Now, what about Wilson College? I know the place; I lived in 1938 Hall as a sophomore in a six-man suite of colorful characters, including one we nicknamed “Disco Tony” and another who had the complete Warren Commission Report. I made good friends at Wilson College, friendships that continue to this day.

Wilson College’s new name should go in a different direction from that of the Wilson School. Woody Woo is a sober place where students wrestle with fateful global issues. Wilson College is a dorm and social complex. The new name should break away from typical Princeton pattern of honoring individuals known for seriousness, purpose, industry, achievement and philanthropy. Princeton has plenty of that; what’s missing campuswide in building honors, as far as I can tell, is “fun.”

So if President Eisgruber and BJL want to win over wary Tigers, they should offer up a name that is a little less “Princeton in the nation’s service” and a little more “Princeton in the nation’s entertainment.”

Possibilities abound, from the late actors Jimmy Stewart ’32 and José Ferrer ’33 to director Ethan Coen ’79 and actor David Duchovny ’82. Director Andrew Jarecki ’85 causes a stir whenever he releases a documentary, such as Capturing the Friedmans, Catfish and The Jinx. Robert Johnson *72, who earned a master’s degree in public affairs from the Wilson School, founded Black Entertainment Television and has a stellar record as an investor, corporate board member and philanthropist. I don’t know anything about their politics, but the inquisition can uncover any counter-revolutionary tendencies, Some members of the Junior Anti-Sex League might take offense at Duchovny’s naughty 1990s Showtime series, Red Shoe Diaries. “Kidnap” episode, anybody?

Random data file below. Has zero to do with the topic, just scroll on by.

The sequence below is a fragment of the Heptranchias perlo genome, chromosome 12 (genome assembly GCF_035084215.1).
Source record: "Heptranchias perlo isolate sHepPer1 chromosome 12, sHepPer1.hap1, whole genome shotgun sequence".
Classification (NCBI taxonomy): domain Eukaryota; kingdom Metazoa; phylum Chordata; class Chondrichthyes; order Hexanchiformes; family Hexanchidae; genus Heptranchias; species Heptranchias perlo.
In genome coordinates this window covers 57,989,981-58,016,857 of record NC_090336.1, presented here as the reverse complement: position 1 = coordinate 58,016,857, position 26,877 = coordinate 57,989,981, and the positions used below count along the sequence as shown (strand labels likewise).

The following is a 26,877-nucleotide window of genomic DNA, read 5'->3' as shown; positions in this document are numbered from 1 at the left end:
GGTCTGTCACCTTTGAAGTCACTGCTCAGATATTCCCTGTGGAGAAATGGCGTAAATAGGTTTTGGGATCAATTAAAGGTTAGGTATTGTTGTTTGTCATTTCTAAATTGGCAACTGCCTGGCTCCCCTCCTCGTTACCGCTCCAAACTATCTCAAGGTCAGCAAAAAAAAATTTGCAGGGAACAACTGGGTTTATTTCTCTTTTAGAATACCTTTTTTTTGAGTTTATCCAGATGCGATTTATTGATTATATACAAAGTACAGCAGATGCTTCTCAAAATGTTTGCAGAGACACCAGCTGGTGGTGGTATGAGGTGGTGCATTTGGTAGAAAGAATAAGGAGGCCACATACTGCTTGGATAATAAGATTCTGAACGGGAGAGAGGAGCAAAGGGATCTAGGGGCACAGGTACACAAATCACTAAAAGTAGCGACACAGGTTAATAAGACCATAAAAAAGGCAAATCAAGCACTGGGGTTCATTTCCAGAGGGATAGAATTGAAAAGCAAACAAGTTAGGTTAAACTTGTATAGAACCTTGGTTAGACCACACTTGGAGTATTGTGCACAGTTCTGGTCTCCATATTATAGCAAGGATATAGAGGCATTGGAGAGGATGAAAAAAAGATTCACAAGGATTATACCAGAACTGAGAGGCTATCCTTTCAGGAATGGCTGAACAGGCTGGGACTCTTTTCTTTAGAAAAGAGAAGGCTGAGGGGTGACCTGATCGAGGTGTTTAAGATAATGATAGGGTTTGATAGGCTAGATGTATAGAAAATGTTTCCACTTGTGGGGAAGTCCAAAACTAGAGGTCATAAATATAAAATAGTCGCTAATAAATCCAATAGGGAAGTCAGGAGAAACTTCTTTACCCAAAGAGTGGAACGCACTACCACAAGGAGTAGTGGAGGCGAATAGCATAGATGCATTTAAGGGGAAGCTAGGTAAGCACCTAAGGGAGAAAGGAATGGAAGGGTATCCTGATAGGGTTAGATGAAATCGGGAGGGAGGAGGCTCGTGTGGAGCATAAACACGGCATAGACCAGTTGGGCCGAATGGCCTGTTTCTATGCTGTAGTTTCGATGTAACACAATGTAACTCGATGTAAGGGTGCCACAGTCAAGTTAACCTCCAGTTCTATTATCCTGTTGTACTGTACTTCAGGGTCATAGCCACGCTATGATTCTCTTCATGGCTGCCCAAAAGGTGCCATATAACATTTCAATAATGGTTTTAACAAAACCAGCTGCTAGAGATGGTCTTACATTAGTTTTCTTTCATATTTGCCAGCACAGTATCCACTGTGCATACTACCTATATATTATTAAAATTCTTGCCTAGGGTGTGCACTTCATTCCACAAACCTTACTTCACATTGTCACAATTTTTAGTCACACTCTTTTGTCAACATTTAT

To me, the most compelling choice would bring more gender diversity with a well-known name and face. This person may not have the right revolutionary chops, but I’ll nominate her anyway:

Wrap your mind around Brooke Shields ’87 College.

Shields majored in French literature, appeared in the Triangle Show and is a loyal grad. Granted, she joined the selective Cap & Gown eating club, made those sizzling ads for Calvin Klein jeans (“You wanna know what comes between me and my Calvins? Nothing.”) and starred in a series of racy movies—Pretty Baby, The Blue Lagoon and Endless Love—but Shields would be a big, bold, beautiful name in my brackets of the Game of Names. Not that Princeton needs more applicants, but the draw of Shields College could attract lots of positive attention at the high school level.

How these issues will play out is anybody’s guess. The ink was barely dry on the Nassau Hall agreement before other students formed the Princeton Open Campus Coalition, which won a splash of publicity as a counterbalance to the disruptions sweeping college campuses. President Eisgruber will meet with POCC soon. BJL and others will encounter other determined Tigers who are going to speak out on the Game of Names. The commentaries pro and con Woodrow Wilson speak to the passions of the moment.

While we’re waiting for the Game of Names to start, how about a traditional Princeton Locomotive cheer for my favorite candidate?

‘RAH! ‘RAH! ‘RAH!
TIGER! TIGER! TIGER!
SIS! SIS! SIS!
BOOM! BOOM! BOOM!
AHHHHHHH….
BROOKE! BROOKE! BROOKE!